When we deliberate about what to do, we appear to be free to decide on different options. Three accounts use ordinary beliefs to explain this apparent freedom—appealing to different types of ‘epistemic freedom’. When an agent has epistemic freedom, her evidence while deliberating does not determine what decision she makes. This ‘epistemic gap’ between her evidence and decision explains why her decision appears free. The varieties of epistemic freedom appealed to might look similar. But there is an important difference. Two (...) rely on an agent's ability to justifiably form beliefs unconstrained by evidence, and identify decisions as beliefs—either beliefs about acts or about decisions. But, when used to explain apparent freedom, these accounts face serious problems: they imply that agents have epistemic freedom over evidence-based beliefs, and rely on a faulty notion of justification. Underlying these troubles, it turns out that these accounts presuppose an unexplained apparent ability to form different beliefs. A third variety of epistemic freedom uses ignorance conditions instead (Levi and Kapitan). We appear free partly because we’re ignorant of what we’ll decide. Ignorance-based accounts avoid the above problems, and remain a promising alternative. (shrink)
We standardly evaluate counterfactuals and abilities in temporally asymmetric terms—by keeping the past fixed and holding the future open. Only future events depend counterfactually on what happens now. Past events do not. Conversely, past events are relevant to what abilities one has now in a way that future events are not. Lewis, Sider and others continue to evaluate counterfactuals and abilities in temporally asymmetric terms, even in cases of backwards time travel. I’ll argue that we need more temporally neutral methods. (...) The past shouldn’t always be held fixed, because backwards time travel requires backwards counterfactual dependence. Future events should sometimes be held fixed, because they’re in the causal history of the past, and agents have evidence of them independently of their decisions now. We need temporally neutral methods to maintain connections between causation, counterfactuals and evidence, and if counterfactuals are used to explain the temporal asymmetry of causation. (shrink)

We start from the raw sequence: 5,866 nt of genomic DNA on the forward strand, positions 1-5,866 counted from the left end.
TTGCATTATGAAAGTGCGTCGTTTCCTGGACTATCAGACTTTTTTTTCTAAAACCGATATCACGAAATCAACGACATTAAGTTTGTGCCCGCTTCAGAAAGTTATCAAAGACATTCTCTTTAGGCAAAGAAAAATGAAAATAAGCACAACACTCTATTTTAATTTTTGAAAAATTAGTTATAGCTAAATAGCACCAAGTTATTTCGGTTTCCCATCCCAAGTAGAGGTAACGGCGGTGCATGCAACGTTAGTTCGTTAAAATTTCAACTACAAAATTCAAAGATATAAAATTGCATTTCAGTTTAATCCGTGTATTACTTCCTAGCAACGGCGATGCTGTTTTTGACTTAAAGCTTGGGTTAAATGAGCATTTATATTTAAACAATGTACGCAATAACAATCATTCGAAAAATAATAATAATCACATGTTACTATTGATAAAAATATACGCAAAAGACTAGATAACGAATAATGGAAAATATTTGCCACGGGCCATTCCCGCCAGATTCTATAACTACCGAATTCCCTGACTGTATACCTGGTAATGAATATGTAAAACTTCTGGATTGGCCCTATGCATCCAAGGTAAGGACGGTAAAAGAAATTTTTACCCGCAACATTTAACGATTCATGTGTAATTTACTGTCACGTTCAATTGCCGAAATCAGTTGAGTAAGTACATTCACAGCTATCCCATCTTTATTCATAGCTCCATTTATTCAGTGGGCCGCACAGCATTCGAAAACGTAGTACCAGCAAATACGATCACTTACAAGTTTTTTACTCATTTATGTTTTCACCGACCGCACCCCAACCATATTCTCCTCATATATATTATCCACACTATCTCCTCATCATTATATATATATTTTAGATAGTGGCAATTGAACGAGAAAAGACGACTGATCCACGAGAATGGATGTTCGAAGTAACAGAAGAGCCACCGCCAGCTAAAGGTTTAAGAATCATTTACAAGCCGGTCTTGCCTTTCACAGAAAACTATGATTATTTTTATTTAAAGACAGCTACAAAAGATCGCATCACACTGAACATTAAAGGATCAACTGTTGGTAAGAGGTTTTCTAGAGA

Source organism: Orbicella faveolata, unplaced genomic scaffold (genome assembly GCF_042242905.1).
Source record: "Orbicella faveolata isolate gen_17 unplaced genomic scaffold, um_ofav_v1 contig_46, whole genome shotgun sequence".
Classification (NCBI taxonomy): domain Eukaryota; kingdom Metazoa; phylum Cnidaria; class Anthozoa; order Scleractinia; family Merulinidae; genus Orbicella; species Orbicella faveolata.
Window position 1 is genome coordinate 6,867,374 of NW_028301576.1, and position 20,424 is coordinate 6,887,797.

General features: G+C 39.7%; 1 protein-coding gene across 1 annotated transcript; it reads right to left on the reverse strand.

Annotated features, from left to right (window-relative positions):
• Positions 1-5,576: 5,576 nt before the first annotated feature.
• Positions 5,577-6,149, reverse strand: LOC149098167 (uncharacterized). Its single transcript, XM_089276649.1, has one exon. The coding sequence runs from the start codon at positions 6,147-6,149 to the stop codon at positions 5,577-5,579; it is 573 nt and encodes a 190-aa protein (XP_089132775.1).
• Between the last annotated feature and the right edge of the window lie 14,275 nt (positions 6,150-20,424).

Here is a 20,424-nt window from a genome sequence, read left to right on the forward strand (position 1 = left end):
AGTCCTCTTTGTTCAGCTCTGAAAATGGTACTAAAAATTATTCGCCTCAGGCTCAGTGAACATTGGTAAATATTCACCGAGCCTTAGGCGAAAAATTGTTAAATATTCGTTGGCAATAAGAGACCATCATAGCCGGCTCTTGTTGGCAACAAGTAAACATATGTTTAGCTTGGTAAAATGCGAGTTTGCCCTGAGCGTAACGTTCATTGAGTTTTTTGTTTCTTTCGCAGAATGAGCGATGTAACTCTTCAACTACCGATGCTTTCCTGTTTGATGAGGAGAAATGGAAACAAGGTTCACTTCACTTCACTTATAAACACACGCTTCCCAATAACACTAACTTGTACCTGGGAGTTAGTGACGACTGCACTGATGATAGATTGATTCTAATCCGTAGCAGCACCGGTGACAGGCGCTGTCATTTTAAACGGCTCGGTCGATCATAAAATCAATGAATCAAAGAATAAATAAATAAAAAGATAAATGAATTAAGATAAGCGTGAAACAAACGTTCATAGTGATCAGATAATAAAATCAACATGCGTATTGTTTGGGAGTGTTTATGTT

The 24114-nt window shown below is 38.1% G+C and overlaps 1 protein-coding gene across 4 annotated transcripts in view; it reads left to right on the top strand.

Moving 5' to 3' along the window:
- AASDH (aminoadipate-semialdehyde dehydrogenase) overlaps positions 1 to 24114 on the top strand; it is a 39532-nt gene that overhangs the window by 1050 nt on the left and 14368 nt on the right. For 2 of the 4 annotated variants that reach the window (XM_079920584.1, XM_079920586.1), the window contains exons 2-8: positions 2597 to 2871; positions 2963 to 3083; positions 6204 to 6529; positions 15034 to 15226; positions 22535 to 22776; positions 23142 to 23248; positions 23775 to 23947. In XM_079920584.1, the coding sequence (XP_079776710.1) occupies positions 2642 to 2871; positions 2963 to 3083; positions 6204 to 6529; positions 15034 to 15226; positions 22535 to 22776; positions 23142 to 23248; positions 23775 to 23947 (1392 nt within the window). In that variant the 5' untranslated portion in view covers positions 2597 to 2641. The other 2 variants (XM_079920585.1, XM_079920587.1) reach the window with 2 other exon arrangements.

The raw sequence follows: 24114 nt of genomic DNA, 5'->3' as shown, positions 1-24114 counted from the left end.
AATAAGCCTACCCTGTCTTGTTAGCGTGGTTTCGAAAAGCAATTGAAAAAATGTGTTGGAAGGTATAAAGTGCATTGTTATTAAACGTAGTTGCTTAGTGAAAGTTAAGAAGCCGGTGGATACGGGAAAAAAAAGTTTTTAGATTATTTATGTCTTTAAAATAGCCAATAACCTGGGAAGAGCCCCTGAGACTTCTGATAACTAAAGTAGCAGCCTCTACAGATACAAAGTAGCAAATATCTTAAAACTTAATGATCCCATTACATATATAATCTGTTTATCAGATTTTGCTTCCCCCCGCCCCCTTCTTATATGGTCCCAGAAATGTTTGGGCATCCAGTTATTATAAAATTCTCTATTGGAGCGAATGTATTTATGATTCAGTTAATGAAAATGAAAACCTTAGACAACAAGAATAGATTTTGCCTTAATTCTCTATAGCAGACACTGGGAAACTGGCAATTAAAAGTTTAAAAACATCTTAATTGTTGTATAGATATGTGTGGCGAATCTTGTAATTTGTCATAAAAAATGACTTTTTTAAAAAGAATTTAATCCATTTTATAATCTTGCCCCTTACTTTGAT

Do time travellers retain their normal freedom and abilities when they travel back in time? Lewis, Horwich and Sider argue that they do. Time-travelling Tim can kill his young grandfather, his younger self, or whomever else he pleases—and so, it seems can reasonably deliberate about whether to do these things. He might not succeed. But he is still just as free as a non-time traveller. I’ll disagree. The freedom of time travellers is limited by a rational constraint. Tim can’t reasonably (...) deliberate on killing his grandfather, certain that he’ll fail. If Tim follows his evidence, and appropriately self-predicts, he will be certain he won’t kill his grandfather. So if Tim is both evidentially and deliberatively rational, he can’t deliberate on killing his grandfather. This result has consequences. Firstly, it shows how evidential limits in the actual world contribute to our conception of the future as open. Secondly, it undercuts arguments against the possibility of time travel. Thirdly, it affects how we evaluate counterfactuals in time travel worlds, as well as our own. I’ll use the constraint to motivate an evidential and temporally neutral method of evaluating counterfactuals that holds fixed what a relevant deliberating agent has evidence of, independently of her decision. Using this method, an agent’s local abilities may be affected by what happens globally at other times, including the future. (shrink)